The magistrates, in one of those rare black or white cases, twisted laws and a two-thousand-year-old Roman Law maxim to ply themselves in the interests of lenders making them dodge a multi-billion euro bullet. The only magistrate that dared break rank from his peers with a vote against was the only magistrate who in fact had NOT worked for lenders in the past nor had any professional ties to them; Mr. Francisco Javier Orduña Moreno, to his credit. I commented on this in great detail at the time: European Court of Justice Slams ‘Floor Clauses’. The ECJ - an independent EU High Court - had no qualms ruling against Spanish banks over this matter.

So, where I’m getting at is that over the last five years the Supreme Court has bent over backwards to please and accommodate the powerful banking sector, the real power in the shade in Spain. For the first time ever, last 16th of October magistrates of Section II of the Supreme Court defied this long-standing status quo ruling against it in what would have costed lenders an estimated 14 billion euros if the ruling had retroactive effects over the last 4 years. Unfortunately, this was not really the occasion to rule against banks and I’ve publicly upheld this ruling was both reckless and unjust to banks which on this occasion were being treated unfairly given existing laws.

Not 24 hours had passed from this landmark ruling when the President of Section III of the Supreme Court put the ruling’s effects on hold and called for a general vote to uphold or overturn this breaking ruling. This was unheard of and, to the best of my limited knowledge, there are no precedents on calling such a plenary vote. I wonder if the aggrieved had been anybody else other than lenders, if the Supreme Court would have shown the same lightning reflexes and acted as hastily as it did calling for an unprecedented vote. It begs the question.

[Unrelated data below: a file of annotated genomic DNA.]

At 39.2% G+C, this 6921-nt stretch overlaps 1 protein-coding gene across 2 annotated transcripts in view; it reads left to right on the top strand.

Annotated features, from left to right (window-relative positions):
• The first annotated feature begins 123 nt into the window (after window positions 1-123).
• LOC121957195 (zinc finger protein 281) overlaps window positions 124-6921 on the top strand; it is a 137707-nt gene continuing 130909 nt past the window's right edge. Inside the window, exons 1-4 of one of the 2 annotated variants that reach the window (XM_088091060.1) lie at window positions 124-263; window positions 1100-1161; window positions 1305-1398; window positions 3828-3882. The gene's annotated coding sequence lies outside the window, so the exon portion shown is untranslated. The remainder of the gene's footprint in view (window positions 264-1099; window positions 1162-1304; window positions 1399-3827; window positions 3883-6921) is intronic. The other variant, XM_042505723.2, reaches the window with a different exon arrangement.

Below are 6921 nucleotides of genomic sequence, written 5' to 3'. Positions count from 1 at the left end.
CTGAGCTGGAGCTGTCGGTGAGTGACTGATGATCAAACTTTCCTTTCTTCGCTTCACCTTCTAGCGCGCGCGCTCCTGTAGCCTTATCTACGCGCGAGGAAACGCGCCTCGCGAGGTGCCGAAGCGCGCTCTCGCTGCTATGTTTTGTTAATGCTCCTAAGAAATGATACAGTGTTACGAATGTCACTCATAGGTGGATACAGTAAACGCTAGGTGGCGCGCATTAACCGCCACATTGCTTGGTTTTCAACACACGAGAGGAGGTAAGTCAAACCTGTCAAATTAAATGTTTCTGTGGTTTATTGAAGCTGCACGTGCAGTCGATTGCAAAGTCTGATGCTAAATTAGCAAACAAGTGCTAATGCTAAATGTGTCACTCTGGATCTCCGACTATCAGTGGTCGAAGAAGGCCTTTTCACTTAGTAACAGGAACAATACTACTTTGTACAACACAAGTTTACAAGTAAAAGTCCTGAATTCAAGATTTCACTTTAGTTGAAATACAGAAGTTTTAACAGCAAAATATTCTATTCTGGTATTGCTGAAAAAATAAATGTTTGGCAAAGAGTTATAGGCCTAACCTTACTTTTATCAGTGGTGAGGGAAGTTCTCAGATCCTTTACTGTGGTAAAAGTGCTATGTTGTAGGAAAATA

Whilst I strongly disagreed with this ruling, because the magistrates involved had out of the blue, on the back of recent public outcries against banks, unilaterally decided to rewrite decades-old tax laws (which I get were poorly drafted and even highly questionable, but ultimately they were laws and needed to be respected or else had to be formally repealed) creating great legal insecurity and instability this was not the right time to rule against lenders. These high magistrates have had multiple occasions in the past to rule in favour of consumers in clear cut cases (and have not) and most certainly this was not one of them.

As I write again, God forbid I defend lender’s interests, but in this particular case it was only of justice that the ruling was in favour of banks because they were right. Magistrates need to interpret, and construe laws, not make them up as they go along or else we turn ourselves into a South American banana republic in which I for one do not want to live in.

As a result of the gross mismanagement of this whole affair, the Supreme Court has lost face to no end. It is of vital importance for a healthy Democracy, specially one as young as Spain’s which not long ago was under the claws of a dictatorship, that Society places trust in its institutions, specially one as significant as the Supreme Court. Because of its recent track record, where it has ruled time and time again in favour of banks, I believe the general public no longer see the High Court as independent but as a lackey of higher interests. And this in a Democracy is simply unacceptable.